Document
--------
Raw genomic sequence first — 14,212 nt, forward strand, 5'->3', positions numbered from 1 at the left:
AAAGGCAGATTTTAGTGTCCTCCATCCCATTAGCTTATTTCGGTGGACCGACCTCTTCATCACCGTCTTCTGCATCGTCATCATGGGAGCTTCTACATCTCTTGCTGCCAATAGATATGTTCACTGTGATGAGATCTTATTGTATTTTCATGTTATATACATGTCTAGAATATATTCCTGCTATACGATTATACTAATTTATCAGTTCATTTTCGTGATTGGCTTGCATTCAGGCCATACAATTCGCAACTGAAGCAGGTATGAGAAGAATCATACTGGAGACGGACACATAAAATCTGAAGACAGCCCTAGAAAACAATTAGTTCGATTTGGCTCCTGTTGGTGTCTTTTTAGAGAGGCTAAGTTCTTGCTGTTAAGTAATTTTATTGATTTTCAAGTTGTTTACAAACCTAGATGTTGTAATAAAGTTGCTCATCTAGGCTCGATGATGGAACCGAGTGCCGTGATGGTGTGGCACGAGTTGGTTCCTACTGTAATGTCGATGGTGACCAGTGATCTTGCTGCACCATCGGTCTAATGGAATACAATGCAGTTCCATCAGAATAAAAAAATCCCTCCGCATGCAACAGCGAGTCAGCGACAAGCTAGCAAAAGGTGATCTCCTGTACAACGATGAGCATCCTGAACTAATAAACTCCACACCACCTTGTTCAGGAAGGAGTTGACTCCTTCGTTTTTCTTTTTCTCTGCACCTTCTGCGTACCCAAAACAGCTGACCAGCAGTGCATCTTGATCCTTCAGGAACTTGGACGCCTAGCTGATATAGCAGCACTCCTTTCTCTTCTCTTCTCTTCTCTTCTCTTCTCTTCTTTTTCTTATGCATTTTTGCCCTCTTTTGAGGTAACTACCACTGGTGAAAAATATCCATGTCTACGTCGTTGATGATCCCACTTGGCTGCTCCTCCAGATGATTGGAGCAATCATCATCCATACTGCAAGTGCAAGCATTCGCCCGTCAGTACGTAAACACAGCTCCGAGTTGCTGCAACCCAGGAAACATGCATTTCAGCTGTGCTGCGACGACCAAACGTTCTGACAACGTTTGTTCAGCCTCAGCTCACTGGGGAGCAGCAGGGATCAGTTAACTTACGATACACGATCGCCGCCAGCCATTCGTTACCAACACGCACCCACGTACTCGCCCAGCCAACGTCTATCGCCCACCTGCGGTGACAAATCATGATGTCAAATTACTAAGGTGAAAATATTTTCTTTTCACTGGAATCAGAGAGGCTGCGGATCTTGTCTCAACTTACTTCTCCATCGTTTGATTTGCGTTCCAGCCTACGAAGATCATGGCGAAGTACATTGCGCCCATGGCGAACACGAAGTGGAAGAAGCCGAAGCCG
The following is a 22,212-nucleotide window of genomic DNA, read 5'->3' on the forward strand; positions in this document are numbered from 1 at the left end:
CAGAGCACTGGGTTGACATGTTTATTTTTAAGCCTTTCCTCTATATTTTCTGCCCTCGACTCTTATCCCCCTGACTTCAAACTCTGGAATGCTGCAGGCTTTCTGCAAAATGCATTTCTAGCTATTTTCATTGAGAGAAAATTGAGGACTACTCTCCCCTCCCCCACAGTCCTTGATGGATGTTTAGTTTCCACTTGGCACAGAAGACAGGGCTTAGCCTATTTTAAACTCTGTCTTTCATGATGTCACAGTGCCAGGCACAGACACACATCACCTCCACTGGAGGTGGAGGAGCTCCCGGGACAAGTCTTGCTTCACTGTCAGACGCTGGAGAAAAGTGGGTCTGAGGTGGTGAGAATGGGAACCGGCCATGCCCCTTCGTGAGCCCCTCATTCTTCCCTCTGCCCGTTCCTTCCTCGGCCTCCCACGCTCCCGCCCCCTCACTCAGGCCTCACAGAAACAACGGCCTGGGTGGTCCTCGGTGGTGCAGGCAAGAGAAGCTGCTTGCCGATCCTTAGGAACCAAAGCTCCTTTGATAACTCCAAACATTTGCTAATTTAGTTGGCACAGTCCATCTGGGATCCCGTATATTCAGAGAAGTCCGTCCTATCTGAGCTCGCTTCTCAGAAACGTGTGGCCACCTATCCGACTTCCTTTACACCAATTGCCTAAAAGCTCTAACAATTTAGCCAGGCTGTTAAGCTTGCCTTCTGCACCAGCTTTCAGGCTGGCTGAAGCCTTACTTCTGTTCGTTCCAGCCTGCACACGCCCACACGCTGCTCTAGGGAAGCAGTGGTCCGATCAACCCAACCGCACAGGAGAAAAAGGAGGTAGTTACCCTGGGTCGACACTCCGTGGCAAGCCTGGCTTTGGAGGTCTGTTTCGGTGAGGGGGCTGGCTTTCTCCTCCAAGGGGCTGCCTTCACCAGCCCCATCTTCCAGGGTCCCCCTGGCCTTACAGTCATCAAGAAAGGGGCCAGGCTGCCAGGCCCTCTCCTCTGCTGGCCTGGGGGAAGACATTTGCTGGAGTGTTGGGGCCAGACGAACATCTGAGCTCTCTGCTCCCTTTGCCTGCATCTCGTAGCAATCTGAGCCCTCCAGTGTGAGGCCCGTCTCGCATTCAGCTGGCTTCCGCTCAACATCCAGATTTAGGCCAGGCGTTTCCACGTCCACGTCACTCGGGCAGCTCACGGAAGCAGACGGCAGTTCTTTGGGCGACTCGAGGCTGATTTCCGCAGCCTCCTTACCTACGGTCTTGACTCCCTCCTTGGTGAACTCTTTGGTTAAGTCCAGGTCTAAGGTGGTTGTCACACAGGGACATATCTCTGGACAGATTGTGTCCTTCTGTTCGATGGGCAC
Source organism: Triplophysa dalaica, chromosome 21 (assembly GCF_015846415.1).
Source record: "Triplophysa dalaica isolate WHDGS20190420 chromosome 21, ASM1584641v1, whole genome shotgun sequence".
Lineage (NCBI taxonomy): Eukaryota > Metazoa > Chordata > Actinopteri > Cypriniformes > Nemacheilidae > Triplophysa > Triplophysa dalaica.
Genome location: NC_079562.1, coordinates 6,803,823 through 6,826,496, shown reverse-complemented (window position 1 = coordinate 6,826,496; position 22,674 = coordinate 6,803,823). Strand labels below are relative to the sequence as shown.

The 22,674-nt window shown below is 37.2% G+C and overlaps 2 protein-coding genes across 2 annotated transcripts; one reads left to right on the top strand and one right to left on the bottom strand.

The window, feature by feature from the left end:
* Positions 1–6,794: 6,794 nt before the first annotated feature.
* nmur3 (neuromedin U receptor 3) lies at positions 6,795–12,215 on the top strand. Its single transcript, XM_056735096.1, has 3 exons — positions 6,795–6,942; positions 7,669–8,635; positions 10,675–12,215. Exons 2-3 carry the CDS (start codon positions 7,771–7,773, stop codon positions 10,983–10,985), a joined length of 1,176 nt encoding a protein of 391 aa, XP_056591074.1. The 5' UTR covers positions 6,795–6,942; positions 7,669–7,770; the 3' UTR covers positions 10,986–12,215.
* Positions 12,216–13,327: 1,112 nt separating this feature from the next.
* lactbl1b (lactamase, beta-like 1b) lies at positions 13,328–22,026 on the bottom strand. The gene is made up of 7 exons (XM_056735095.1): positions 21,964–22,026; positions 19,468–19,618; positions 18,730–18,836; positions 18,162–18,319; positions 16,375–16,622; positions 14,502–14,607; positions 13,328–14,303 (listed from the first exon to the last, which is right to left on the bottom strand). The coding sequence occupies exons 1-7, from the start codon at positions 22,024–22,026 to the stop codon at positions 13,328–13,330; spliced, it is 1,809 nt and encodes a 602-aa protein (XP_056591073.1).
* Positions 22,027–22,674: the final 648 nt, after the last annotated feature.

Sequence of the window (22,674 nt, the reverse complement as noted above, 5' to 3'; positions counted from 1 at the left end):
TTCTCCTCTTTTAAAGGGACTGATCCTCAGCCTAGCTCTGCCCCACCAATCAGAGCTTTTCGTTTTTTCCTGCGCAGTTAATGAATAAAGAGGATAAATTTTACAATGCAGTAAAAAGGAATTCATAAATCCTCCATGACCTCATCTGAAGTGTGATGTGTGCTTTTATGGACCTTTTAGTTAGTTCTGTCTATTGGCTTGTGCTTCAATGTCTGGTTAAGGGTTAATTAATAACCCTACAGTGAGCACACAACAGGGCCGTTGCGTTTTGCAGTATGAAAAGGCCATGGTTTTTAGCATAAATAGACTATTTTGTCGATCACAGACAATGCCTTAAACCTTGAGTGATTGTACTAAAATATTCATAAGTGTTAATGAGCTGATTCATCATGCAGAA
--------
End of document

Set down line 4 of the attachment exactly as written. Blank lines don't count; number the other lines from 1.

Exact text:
CAGAGCACTGGGTTGACATGTTTATTTTTAAGCCTTTCCTCTATATTTTCTGCCCTCGACTCTTATCCCCCTGACTTCAAACTCTGGAATGCTGCAGGCTTTCTGCAAAATGCATTTCTAGCTATTTTCATTGAGAGAAAATTGAGGACTACTCTCCCCTCCCCCACAGTCCTTGATGGATGTTTAGTTTCCACTTGGCACAGAAGACAGGGCTTAGCCTATTTTAAACTCTGTCTTTCATGATGTCACAGTGCCAGGCACAGACACACATCACCTCCACTGGAGGTGGAGGAGCTCCCGGGACAAGTCTTGCTTCACTGTCAGACGCTGGAGAAAAGTGGGTCTGAGGTGGTGAGAATGGGAACCGGCCATGCCCCTTCGTGAGCCCCTCATTCTTCCCTCTGCCCGTTCCTTCCTCGGCCTCCCACGCTCCCGCCCCCTCACTCAGGCCTCACAGAAACAACGGCCTGGGTGGTCCTCGGTGGTGCAGGCAAGAGAAGCTGCTTGCCGATCCTTAGGAACCAAAGCTCCTTTGATAACTCCAAACATTTGCTAATTTAGTTGGCACAGTCCATCTGGGATCCCGTATATTCAGAGAAGTCCGTCCTATCTGAGCTCGCTTCTCAGAAACGTGTGGCCACCTATCCGACTTCCTTTACACCAATTGCCTAAAAGCTCTAACAATTTAGCCAGGCTGTTAAGCTTGCCTTCTGCACCAGCTTTCAGGCTGGCTGAAGCCTTACTTCTGTTCGTTCCAGCCTGCACACGCCCACACGCTGCTCTAGGGAAGCAGTGGTCCGATCAACCCAACCGCACAGGAGAAAAAGGAGGTAGTTACCCTGGGTCGACACTCCGTGGCAAGCCTGGCTTTGGAGGTCTGTTTCGGTGAGGGGGCTGGCTTTCTCCTCCAAGGGGCTGCCTTCACCAGCCCCATCTTCCAGGGTCCCCCTGGCCTTACAGTCATCAAGAAAGGGGCCAGGCTGCCAGGCCCTCTCCTCTGCTGGCCTGGGGGAAGACATTTGCTGGAGTGTTGGGGCCAGACGAACATCTGAGCTCTCTGCTCCCTTTGCCTGCATCTCGTAGCAATCTGAGCCCTCCAGTGTGAGGCCCGTCTCGCATTCAGCTGGCTTCCGCTCAACATCCAGATTTAGGCCAGGCGTTTCCACGTCCACGTCACTCGGGCAGCTCACGGAAGCAGACGGCAGTTCTTTGGGCGACTCGAGGCTGATTTCCGCAGCCTCCTTACCTACGGTCTTGACTCCCTCCTTGGTGAACTCTTTGGTTAAGTCCAGGTCTAAGGTGGTTGTCACACAGGGACATATCTCTGGACAGATTGTGTCCTTCTGTTCGATGGGCAC